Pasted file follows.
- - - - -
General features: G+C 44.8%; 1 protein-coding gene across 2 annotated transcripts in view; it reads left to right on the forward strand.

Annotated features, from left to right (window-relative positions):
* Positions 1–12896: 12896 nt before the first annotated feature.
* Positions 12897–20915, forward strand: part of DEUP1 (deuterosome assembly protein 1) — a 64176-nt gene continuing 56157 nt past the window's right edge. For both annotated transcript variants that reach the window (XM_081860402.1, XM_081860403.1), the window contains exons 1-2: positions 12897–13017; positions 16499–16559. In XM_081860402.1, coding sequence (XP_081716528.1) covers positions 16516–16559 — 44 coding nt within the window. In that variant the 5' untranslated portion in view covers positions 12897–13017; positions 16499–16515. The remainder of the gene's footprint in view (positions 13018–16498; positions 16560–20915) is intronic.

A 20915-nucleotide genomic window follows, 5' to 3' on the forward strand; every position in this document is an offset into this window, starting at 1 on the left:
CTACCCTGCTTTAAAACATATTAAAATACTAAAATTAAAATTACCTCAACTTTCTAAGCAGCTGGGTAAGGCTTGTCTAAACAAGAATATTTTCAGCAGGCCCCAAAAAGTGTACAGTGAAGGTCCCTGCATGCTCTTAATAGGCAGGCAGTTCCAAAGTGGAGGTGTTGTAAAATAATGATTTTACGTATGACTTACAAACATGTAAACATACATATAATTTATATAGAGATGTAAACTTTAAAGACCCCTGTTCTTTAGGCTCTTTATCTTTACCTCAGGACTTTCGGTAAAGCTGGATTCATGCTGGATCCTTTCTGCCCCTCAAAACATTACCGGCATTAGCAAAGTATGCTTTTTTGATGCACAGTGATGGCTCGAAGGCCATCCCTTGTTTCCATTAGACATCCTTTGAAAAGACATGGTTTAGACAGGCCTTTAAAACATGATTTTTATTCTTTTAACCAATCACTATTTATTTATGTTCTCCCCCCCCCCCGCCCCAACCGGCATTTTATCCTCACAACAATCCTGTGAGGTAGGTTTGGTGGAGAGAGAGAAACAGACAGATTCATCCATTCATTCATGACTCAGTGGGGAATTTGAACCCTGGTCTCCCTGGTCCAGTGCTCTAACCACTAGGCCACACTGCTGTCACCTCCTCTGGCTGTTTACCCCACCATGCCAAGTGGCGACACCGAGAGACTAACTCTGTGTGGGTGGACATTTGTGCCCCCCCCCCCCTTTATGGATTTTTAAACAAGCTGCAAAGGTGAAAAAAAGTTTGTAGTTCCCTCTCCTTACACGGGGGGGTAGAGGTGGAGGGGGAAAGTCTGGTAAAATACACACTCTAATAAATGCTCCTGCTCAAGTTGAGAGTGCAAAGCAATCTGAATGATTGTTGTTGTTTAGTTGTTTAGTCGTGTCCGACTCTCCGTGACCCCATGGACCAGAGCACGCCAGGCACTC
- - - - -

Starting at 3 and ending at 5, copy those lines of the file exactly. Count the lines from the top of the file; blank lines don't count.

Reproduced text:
* Positions 1–12896: 12896 nt before the first annotated feature.
* Positions 12897–20915, forward strand: part of DEUP1 (deuterosome assembly protein 1) — a 64176-nt gene continuing 56157 nt past the window's right edge. For both annotated transcript variants that reach the window (XM_081860402.1, XM_081860403.1), the window contains exons 1-2: positions 12897–13017; positions 16499–16559. In XM_081860402.1, coding sequence (XP_081716528.1) covers positions 16516–16559 — 44 coding nt within the window. In that variant the 5' untranslated portion in view covers positions 12897–13017; positions 16499–16515. The remainder of the gene's footprint in view (positions 13018–16498; positions 16560–20915) is intronic.

A 20915-nucleotide genomic window follows, 5' to 3' on the forward strand; every position in this document is an offset into this window, starting at 1 on the left: